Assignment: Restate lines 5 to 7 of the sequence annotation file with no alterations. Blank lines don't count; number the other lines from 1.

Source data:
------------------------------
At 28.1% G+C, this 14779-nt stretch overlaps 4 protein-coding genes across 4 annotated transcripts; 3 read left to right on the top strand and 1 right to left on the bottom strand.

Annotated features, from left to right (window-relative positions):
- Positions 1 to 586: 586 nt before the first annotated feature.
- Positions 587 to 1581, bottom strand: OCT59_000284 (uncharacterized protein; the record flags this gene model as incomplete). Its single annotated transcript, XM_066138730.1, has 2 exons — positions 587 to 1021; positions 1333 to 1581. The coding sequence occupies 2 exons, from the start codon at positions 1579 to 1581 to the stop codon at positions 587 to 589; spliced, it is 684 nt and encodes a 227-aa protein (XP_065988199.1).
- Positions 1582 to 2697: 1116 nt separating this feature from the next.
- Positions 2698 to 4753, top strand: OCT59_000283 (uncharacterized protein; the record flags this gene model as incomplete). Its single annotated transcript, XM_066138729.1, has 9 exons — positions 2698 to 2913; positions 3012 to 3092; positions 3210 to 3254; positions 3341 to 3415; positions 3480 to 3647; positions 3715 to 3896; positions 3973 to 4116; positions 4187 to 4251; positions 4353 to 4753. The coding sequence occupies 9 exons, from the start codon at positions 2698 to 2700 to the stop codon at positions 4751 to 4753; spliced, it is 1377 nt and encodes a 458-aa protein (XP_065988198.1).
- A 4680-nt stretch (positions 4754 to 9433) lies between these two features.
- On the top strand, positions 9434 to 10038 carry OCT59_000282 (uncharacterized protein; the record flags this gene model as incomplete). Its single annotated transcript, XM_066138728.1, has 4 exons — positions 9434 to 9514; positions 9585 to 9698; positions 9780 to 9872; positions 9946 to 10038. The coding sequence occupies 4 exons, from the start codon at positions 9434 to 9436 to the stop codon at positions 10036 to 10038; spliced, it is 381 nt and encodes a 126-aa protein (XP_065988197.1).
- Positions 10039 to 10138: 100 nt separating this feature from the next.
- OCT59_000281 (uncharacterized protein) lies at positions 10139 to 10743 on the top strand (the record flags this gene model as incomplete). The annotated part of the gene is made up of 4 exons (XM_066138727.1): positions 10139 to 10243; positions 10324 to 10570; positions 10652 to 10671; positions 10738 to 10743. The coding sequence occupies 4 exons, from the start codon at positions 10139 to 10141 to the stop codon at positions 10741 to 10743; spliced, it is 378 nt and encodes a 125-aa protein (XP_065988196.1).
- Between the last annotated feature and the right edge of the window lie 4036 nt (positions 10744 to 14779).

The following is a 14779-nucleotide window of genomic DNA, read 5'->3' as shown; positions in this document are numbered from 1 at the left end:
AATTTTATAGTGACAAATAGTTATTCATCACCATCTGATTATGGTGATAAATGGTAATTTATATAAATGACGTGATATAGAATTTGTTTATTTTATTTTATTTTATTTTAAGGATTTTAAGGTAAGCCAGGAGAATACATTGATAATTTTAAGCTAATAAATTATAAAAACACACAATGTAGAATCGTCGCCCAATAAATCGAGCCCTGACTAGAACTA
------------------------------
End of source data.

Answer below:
- Positions 1582 to 2697: 1116 nt separating this feature from the next.
- Positions 2698 to 4753, top strand: OCT59_000283 (uncharacterized protein; the record flags this gene model as incomplete). Its single annotated transcript, XM_066138729.1, has 9 exons — positions 2698 to 2913; positions 3012 to 3092; positions 3210 to 3254; positions 3341 to 3415; positions 3480 to 3647; positions 3715 to 3896; positions 3973 to 4116; positions 4187 to 4251; positions 4353 to 4753. The coding sequence occupies 9 exons, from the start codon at positions 2698 to 2700 to the stop codon at positions 4751 to 4753; spliced, it is 1377 nt and encodes a 458-aa protein (XP_065988198.1).
- A 4680-nt stretch (positions 4754 to 9433) lies between these two features.